Our Northwest

Beware of damaged cars flooding Northwest markets

Friday, June 12, 2015by  PEMCO Insurance

by Erin Osgood 

Nearly 10,000 vehicles have been totaled by recent floods in Texas, but many may end up back on Northwest roads.

How can this happen? According to a report by NBC,  flood-damaged cars can be dressed up to look brand new, disguising the electrical and mechanical issues that inevitably lurk underneath. They’re then shipped off to different states, where varying laws and regulations can bury the evidence of damage on the title. It might take weeks or months for buyers to realize what they are stuck with: a pretty, shiny vehicle that is essentially rotting from the inside out.

Northwest drivers are especially prone to this kind of scam. Most big floods happen far away from our homes, so we don’t even think about how the consequences might affect us. Unfortunately, some shady used car dealers have figured this out and use our lack of awareness to make a quick buck.   

I learned this the hard way when I was buying my first car during college. I spent months scouring the lots for something equally functional, stylish, and within my price range. Finally, I found the car of my dreams- and for thousands less than I expected to pay!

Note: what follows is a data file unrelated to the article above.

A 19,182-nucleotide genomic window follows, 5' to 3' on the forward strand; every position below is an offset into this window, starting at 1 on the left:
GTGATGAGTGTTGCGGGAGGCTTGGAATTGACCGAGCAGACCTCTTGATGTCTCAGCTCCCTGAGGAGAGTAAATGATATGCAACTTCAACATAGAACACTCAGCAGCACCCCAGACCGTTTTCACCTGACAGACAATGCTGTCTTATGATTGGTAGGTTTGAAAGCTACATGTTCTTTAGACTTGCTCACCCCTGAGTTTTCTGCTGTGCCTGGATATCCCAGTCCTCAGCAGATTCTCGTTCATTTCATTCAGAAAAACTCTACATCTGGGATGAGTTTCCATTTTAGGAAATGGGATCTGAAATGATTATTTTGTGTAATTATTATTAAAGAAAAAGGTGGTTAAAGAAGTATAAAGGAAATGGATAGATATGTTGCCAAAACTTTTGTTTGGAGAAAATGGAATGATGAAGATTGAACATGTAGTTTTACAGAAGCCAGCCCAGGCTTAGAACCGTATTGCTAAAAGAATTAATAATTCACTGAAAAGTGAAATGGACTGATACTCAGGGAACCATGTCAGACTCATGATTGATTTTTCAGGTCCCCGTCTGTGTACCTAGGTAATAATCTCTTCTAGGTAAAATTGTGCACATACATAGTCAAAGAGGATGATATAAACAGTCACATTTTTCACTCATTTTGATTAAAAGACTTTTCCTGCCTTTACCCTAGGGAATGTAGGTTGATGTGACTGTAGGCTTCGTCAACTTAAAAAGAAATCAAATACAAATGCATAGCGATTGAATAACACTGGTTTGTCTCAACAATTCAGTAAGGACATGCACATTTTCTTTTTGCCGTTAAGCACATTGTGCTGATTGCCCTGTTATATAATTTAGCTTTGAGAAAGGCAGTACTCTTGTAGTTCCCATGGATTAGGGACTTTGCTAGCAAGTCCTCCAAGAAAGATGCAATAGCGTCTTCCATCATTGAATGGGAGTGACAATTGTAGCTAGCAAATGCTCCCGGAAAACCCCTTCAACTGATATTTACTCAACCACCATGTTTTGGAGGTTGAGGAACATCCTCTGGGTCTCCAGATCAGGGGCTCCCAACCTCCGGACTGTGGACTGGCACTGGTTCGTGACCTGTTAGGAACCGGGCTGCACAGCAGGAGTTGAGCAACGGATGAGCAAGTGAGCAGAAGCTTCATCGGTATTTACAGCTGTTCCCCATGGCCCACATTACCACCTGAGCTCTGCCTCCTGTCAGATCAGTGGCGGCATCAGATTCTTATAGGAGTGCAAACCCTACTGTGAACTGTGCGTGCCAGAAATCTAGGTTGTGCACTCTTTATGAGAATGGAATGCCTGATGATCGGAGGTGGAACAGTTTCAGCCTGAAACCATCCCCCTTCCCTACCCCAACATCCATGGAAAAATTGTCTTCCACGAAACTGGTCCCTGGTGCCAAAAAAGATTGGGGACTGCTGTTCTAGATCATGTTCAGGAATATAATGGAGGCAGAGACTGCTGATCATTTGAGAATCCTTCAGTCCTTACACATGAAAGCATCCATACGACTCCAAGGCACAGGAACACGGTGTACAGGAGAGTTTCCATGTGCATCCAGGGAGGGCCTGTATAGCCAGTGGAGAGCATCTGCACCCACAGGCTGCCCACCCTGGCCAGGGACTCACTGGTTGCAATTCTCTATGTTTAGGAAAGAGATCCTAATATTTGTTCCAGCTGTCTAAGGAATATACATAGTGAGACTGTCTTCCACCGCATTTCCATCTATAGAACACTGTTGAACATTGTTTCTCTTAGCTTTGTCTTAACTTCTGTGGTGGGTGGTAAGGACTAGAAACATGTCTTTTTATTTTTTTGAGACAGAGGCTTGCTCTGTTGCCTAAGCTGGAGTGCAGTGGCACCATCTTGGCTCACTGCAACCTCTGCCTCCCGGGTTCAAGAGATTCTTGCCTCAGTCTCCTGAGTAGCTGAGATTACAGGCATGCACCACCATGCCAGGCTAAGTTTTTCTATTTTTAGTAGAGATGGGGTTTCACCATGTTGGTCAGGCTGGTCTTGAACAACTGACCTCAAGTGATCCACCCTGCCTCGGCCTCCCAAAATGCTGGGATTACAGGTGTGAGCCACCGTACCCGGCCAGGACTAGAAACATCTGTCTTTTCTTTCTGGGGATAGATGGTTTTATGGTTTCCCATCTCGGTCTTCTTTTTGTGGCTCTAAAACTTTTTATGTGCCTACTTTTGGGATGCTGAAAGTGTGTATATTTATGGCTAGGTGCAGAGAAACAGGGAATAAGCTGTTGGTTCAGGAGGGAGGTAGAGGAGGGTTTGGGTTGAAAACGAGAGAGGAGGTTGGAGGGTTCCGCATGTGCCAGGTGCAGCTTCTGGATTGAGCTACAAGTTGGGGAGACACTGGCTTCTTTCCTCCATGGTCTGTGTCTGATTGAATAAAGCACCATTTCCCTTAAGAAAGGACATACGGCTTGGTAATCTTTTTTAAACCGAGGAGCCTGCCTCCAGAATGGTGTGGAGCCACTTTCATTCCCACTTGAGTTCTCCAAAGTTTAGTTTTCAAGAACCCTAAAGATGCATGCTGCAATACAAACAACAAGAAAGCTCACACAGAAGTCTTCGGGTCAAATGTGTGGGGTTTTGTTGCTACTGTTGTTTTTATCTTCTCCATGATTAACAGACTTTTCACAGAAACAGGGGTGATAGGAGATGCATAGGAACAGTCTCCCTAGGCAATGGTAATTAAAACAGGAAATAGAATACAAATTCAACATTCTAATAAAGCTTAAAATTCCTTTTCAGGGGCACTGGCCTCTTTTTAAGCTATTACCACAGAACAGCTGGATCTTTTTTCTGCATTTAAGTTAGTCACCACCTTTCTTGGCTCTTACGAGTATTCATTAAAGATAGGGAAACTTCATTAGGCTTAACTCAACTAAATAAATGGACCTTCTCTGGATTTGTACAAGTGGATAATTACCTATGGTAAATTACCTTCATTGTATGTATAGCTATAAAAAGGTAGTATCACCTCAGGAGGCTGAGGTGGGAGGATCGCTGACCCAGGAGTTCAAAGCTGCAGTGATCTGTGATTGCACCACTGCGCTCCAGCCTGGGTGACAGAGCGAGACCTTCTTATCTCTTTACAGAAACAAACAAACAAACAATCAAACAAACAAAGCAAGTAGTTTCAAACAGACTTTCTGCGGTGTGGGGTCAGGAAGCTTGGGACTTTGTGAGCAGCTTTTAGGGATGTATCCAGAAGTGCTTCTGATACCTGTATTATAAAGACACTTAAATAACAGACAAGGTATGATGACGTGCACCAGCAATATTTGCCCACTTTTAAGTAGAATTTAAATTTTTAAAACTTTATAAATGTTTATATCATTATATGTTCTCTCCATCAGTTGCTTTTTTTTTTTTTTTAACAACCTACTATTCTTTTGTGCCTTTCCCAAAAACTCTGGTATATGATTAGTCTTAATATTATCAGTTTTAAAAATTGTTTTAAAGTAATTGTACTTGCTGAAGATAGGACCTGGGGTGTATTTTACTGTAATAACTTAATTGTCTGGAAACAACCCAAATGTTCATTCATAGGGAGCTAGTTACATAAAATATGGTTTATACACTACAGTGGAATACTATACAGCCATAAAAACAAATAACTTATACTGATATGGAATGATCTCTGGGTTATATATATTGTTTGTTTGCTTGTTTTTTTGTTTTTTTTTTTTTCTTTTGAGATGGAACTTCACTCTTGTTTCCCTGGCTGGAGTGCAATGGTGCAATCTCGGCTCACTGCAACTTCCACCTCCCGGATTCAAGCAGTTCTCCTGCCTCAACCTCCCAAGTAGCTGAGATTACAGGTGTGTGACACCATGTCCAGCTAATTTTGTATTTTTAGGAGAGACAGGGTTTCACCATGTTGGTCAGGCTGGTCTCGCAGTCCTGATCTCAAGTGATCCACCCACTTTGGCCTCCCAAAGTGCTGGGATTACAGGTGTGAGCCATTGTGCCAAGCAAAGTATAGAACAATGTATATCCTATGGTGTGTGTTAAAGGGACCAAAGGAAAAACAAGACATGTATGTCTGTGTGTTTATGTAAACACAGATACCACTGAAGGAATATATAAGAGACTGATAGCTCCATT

But of course, if it seems too good to be true, it probably is. I took the vehicle to a mechanic for a pre-buy inspection, where he revealed all kinds of damage that I never would have noticed. His ultimate diagnosis? My perfect, precious future car was likely just debris from Hurricane Sandy, and I was the second case he’d seen that day.

My story proves we’re not helpless to scheming dealers. Before you even test drive your potential new car, look for these telltale signs of water damage:

  • Remove a door panel and look for a well-defined water mark on the interior. Dealers can replace carpets and upholstery easily, but this space is harder to clean.
  • Flex the wires under your dashboard. If they bend or crack, it’s likely they have been submerged in water and become brittle upon drying.
  • Examine any unpainted metal for signs of rust.
  • Start the ignition and make sure all of the lights on the dashboard work. Pay special attention to the ABS and airbag lights.

If it passes the test, schedule a pre-buy inspection with a trusted mechanic. It will cost you a few dollars, but it’s a small investment in your safety and long-term finances.

With any luck, you’ll be cruising in your new ride for years to come!

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